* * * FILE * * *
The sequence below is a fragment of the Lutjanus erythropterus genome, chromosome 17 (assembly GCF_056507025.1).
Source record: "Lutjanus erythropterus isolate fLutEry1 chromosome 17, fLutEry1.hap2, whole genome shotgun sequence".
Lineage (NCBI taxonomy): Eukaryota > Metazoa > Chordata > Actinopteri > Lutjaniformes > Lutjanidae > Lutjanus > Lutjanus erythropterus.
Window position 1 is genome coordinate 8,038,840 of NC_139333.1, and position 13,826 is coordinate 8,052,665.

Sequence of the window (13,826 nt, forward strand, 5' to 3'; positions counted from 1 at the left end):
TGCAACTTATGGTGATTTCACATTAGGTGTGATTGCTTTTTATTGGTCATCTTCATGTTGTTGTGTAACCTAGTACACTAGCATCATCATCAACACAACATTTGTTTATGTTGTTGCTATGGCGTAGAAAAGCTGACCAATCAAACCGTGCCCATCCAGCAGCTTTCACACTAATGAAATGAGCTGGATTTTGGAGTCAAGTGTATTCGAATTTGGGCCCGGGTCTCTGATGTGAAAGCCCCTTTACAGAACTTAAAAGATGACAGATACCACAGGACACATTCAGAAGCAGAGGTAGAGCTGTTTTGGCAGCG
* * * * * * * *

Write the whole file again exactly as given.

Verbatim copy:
The sequence below is a fragment of the Lutjanus erythropterus genome, chromosome 17 (assembly GCF_056507025.1).
Source record: "Lutjanus erythropterus isolate fLutEry1 chromosome 17, fLutEry1.hap2, whole genome shotgun sequence".
Lineage (NCBI taxonomy): Eukaryota > Metazoa > Chordata > Actinopteri > Lutjaniformes > Lutjanidae > Lutjanus > Lutjanus erythropterus.
Window position 1 is genome coordinate 8,038,840 of NC_139333.1, and position 13,826 is coordinate 8,052,665.

Sequence of the window (13,826 nt, forward strand, 5' to 3'; positions counted from 1 at the left end):
TGCAACTTATGGTGATTTCACATTAGGTGTGATTGCTTTTTATTGGTCATCTTCATGTTGTTGTGTAACCTAGTACACTAGCATCATCATCAACACAACATTTGTTTATGTTGTTGCTATGGCGTAGAAAAGCTGACCAATCAAACCGTGCCCATCCAGCAGCTTTCACACTAATGAAATGAGCTGGATTTTGGAGTCAAGTGTATTCGAATTTGGGCCCGGGTCTCTGATGTGAAAGCCCCTTTACAGAACTTAAAAGATGACAGATACCACAGGACACATTCAGAAGCAGAGGTAGAGCTGTTTTGGCAGCG